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When it comes to Eliana’s pov, she was a frustrating character as well. She is known as The Dread of Orline. Eliana is supposed to be a badass assassin, but the story presents a character with wishy washy mentality. It was hard understanding the plot of Eliana’s chapters. I can’t take Eliana seriously. At least, I was spared from reading about a tedious love triangle. But once again, this story is filled with insta-love. The guy characters are not well developed. Prince Audric was okay. He was understanding of Rielle, and never questioned her motives. As for Simon, you find out who he is in the prologue as well. I would have placed the prologue near the end of the book to have a shocking revelation, but I guess that there is more to be told about Rielle later on in the series…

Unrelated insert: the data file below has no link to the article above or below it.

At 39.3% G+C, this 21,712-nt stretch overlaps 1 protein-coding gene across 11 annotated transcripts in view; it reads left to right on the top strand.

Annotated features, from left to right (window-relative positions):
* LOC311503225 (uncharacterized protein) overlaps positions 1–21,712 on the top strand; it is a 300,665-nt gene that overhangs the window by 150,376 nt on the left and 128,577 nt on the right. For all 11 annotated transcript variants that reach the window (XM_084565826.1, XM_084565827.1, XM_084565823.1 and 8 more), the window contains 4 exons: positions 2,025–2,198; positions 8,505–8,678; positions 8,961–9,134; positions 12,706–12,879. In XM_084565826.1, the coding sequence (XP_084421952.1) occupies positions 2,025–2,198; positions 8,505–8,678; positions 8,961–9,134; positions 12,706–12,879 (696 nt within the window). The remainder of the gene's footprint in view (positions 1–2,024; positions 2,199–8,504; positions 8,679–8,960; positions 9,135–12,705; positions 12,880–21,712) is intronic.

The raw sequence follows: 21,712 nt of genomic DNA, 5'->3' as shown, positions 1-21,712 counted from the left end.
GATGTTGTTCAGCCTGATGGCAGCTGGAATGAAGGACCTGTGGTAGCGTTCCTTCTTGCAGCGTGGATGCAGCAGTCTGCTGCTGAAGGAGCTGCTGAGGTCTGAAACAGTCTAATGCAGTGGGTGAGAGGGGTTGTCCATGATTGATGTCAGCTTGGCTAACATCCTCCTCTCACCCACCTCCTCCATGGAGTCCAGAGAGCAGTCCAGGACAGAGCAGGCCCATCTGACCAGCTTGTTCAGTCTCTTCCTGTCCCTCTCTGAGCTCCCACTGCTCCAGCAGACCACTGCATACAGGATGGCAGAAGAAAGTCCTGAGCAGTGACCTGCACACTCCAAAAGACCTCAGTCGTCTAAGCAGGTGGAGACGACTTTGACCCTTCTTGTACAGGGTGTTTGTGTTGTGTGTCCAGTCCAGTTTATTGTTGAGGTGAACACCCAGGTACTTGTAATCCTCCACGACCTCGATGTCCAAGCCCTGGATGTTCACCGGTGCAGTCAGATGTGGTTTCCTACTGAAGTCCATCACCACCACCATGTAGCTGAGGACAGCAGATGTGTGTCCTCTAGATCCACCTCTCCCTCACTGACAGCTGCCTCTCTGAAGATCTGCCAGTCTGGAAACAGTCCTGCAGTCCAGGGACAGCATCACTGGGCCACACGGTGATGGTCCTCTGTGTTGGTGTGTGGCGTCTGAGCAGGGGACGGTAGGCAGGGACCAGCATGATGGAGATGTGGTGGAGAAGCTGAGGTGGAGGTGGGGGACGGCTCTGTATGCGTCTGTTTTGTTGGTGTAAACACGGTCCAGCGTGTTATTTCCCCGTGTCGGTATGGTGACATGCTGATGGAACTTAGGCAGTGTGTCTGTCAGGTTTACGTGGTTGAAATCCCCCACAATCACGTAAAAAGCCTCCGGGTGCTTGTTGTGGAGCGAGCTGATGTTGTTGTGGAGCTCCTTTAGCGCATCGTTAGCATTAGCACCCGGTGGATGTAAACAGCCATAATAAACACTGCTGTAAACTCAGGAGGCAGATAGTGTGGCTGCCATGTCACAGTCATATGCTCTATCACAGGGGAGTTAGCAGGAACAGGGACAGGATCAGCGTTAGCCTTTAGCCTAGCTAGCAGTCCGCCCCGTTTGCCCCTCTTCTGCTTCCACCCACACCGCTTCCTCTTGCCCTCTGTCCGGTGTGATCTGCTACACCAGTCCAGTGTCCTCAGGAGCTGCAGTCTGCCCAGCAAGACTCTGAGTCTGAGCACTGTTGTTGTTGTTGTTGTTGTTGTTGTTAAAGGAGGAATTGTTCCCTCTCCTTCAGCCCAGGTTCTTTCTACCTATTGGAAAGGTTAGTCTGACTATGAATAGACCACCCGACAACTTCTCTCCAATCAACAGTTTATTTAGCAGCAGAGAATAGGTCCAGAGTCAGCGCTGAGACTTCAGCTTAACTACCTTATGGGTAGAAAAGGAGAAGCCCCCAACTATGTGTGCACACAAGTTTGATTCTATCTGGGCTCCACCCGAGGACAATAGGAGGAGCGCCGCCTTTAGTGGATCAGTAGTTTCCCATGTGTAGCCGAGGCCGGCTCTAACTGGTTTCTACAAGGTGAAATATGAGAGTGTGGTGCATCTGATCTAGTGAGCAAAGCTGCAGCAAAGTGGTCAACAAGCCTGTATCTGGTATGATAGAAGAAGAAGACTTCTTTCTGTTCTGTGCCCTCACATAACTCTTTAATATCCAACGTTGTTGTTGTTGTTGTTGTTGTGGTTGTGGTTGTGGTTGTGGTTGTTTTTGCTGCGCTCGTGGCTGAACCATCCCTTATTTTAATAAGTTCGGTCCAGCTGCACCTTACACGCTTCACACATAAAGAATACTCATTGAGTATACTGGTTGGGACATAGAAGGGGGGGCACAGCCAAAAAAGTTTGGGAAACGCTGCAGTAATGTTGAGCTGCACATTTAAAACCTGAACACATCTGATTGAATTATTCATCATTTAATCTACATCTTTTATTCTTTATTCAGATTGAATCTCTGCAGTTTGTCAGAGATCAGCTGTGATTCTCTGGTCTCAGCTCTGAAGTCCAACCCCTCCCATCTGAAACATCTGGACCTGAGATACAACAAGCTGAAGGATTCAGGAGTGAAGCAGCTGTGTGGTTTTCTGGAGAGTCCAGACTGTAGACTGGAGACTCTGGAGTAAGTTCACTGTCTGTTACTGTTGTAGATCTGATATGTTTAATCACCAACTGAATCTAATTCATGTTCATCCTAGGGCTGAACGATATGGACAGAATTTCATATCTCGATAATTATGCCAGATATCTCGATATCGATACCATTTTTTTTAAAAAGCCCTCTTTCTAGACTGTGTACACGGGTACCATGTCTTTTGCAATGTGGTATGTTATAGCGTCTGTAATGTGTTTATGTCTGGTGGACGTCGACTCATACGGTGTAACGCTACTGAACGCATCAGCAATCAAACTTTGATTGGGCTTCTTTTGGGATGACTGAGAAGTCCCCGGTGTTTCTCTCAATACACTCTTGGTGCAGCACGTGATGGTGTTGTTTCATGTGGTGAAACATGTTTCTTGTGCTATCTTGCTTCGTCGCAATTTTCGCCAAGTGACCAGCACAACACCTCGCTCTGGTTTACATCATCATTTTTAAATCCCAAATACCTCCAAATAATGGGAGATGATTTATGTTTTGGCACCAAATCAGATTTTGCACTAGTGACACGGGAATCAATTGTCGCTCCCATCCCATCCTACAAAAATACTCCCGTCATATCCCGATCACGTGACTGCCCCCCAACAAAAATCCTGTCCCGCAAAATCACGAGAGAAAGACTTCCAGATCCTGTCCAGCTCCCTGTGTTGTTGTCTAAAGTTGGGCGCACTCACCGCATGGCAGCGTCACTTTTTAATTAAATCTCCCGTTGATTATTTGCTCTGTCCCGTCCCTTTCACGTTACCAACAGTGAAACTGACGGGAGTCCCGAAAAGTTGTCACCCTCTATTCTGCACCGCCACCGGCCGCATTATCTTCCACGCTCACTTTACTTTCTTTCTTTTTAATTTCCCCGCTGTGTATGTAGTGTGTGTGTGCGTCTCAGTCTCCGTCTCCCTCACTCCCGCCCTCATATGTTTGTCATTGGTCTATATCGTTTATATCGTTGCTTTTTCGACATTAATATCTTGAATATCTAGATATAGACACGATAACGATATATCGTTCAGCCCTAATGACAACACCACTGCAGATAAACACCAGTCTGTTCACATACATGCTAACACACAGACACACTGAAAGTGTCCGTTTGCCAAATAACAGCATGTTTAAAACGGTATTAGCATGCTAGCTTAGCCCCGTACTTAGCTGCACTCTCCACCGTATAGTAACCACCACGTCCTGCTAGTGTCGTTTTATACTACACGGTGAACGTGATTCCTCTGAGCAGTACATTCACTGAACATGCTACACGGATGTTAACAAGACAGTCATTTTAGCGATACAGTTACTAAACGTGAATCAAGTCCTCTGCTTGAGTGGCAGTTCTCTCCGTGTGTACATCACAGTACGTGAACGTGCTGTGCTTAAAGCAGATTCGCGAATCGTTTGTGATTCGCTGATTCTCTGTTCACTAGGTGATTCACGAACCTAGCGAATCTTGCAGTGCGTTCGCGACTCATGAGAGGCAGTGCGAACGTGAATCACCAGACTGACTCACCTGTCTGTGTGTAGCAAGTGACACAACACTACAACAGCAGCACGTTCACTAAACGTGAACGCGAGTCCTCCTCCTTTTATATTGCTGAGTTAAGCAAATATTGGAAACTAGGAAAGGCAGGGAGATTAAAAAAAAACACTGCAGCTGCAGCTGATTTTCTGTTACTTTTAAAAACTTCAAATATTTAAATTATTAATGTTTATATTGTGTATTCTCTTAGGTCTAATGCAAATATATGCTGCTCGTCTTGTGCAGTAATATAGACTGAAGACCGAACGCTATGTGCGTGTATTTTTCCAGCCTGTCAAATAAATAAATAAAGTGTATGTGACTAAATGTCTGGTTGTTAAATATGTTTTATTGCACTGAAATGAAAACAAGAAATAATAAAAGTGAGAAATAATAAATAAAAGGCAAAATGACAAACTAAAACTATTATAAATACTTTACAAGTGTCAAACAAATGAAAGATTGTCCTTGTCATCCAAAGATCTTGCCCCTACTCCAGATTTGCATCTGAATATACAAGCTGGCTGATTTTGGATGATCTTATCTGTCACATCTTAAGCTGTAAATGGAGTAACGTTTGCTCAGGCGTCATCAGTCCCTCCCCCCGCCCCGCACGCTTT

What Furyborn lack was introducing the folklore of the land. Angels are the villains of the book, and they have been locked behind a gate. But you don’t know what they did? This book hardly mentions the mythology, which would have been a great addition. I would have rated this book higher if I need more details about the angels. As for the magic system, everyone gets their power from the empirium, which is not explained. I’ll assume its an omnipresent power activator or a god that existed in the world. Where was the world buidling in this book? The stakes were high, but I did not find myself attached to the charactesrs.  Furyborn was a hot mess for me, and it is such as shame. The cover is gorgeous, the synoposis sounded amazing, but the delivery was not there. As for other books in the series, I might check out the following book to see what happens. Hopefully the author improves the story, but you can only hope.